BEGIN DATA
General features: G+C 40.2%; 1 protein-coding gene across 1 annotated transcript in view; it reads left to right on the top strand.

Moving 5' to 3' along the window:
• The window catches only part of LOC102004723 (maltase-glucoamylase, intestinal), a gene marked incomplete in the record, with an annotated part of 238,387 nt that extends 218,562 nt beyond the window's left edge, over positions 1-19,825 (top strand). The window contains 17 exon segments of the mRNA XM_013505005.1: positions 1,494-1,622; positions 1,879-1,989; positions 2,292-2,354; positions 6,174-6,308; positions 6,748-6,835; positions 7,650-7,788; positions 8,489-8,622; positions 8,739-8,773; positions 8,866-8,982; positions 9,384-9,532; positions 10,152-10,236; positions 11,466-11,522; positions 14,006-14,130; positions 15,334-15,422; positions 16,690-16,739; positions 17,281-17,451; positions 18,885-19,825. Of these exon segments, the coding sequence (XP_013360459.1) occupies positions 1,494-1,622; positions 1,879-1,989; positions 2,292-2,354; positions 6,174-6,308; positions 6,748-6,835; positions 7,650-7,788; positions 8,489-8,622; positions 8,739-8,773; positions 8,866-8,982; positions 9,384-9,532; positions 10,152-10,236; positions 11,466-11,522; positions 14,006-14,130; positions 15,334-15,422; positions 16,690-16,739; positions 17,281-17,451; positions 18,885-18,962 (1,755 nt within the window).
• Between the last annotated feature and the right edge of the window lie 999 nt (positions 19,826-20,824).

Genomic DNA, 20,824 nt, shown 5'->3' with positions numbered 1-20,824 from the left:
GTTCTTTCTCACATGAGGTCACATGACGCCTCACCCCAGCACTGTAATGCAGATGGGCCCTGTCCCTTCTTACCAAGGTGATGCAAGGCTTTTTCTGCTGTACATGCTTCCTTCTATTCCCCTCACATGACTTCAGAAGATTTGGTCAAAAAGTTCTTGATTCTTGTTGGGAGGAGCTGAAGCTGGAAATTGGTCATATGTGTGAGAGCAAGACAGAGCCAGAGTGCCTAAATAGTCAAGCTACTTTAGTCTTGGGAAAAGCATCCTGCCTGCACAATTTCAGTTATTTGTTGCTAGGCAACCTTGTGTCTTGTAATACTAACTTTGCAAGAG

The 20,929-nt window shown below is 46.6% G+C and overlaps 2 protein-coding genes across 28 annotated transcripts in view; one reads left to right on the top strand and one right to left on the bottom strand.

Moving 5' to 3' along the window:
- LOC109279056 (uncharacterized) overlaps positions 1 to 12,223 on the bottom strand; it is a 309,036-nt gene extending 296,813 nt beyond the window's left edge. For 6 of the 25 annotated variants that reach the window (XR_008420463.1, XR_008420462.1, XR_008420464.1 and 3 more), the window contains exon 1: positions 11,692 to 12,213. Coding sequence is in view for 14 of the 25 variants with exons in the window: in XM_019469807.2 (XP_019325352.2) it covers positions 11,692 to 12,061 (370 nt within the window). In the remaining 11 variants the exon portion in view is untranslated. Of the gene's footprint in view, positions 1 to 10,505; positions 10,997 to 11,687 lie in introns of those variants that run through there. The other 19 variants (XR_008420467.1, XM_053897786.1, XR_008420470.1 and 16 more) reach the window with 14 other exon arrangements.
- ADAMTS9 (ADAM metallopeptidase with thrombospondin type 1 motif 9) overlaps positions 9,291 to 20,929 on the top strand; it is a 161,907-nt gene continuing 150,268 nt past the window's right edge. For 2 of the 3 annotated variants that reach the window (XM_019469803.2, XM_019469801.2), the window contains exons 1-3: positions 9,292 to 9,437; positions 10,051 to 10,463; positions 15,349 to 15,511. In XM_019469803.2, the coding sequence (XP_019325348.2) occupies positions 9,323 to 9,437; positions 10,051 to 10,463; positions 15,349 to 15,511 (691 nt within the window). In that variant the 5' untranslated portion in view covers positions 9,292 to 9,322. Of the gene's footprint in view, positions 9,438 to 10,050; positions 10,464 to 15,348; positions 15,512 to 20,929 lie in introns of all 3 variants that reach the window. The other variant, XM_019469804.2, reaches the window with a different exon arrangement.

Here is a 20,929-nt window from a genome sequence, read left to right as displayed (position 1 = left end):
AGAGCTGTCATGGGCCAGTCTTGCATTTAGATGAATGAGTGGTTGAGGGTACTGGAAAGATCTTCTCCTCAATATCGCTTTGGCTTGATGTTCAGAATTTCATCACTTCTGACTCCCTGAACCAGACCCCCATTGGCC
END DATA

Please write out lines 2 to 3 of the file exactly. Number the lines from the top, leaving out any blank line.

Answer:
Moving 5' to 3' along the window:
• The window catches only part of LOC102004723 (maltase-glucoamylase, intestinal), a gene marked incomplete in the record, with an annotated part of 238,387 nt that extends 218,562 nt beyond the window's left edge, over positions 1-19,825 (top strand). The window contains 17 exon segments of the mRNA XM_013505005.1: positions 1,494-1,622; positions 1,879-1,989; positions 2,292-2,354; positions 6,174-6,308; positions 6,748-6,835; positions 7,650-7,788; positions 8,489-8,622; positions 8,739-8,773; positions 8,866-8,982; positions 9,384-9,532; positions 10,152-10,236; positions 11,466-11,522; positions 14,006-14,130; positions 15,334-15,422; positions 16,690-16,739; positions 17,281-17,451; positions 18,885-19,825. Of these exon segments, the coding sequence (XP_013360459.1) occupies positions 1,494-1,622; positions 1,879-1,989; positions 2,292-2,354; positions 6,174-6,308; positions 6,748-6,835; positions 7,650-7,788; positions 8,489-8,622; positions 8,739-8,773; positions 8,866-8,982; positions 9,384-9,532; positions 10,152-10,236; positions 11,466-11,522; positions 14,006-14,130; positions 15,334-15,422; positions 16,690-16,739; positions 17,281-17,451; positions 18,885-18,962 (1,755 nt within the window).